Lost in a Cloud?
Supply chain managers may also be asking whether building private clouds creates a single point of vulnerability by aggregating many different types of sensitive data onto a single platform
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While the use of highly scaled, shared, and automated IT platforms—known as cloud computing—is growing rapidly, the advance is technology is not without its skeptics.
Indeed, a recent report issued by McKinsey & Company maintains that many shippers are asking whether external providers can protect sensitive data and also ensure compliance with regulations about where certain data can be stored and who can access the data.
Supply chain managers may also be asking whether building private clouds creates a single point of vulnerability by aggregating many different types of sensitive data onto a single platform, stated the report.
Titled, “With All Its Benefits, Cloud Computing Does Not Come Without Risks,” McKinsey researchers note that blanket refusals to make use of private- or public-cloud capabilities leave too much value on the table from savings and improved flexibility:
Adopters are driven by the prospects of increasing agility and gaining access to more computing resources for less money. Large institutions are building and managing private-cloud environments internally (and, in some cases, procuring access to external public clouds) for basic infrastructure services, development platforms, and whole applications. Smaller businesses are primarily buying public-cloud offerings, as they generally lack the scale to set up their own clouds.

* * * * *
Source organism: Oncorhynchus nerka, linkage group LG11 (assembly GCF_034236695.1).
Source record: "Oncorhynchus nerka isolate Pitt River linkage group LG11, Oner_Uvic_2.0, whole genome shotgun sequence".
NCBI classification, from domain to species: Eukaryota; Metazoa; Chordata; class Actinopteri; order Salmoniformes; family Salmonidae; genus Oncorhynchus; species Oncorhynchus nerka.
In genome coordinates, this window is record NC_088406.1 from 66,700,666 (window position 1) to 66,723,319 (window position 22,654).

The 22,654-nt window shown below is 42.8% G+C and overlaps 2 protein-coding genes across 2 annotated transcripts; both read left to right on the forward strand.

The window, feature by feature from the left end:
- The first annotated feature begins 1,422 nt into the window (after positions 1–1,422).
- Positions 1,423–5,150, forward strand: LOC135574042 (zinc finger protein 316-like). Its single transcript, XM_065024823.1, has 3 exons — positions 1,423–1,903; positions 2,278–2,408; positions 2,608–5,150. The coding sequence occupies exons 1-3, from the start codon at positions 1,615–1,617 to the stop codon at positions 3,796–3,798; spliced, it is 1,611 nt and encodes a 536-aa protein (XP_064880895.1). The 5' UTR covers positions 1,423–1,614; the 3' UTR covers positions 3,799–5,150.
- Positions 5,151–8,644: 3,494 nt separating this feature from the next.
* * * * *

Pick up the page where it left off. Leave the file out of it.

But as attractive as cloud environments can be, they also come with new types of risks.
McKinsey says executives should be asking whether external providers can protect sensitive data and also ensure compliance with regulations about where certain data can be stored and who can access the data.
Supply chain managers seem to agree that large institutions – which have many types of sensitive information to protect and many cloud solutions to choose from – must balance potential benefits against risks of breaches of data confidentiality, identity and access integrity, and system availability.
About the AuthorPatrick Burnson, Executive Editor Patrick Burnson is executive editor for Logistics Management and Supply Chain Management Review magazines and web sites. Patrick is a widely-published writer and editor who has spent most of his career covering international trade, global logistics, and supply chain management. He lives and works in San Francisco, providing readers with a Pacific Rim perspective on industry trends and forecasts. You can reach him directly at [email protected]
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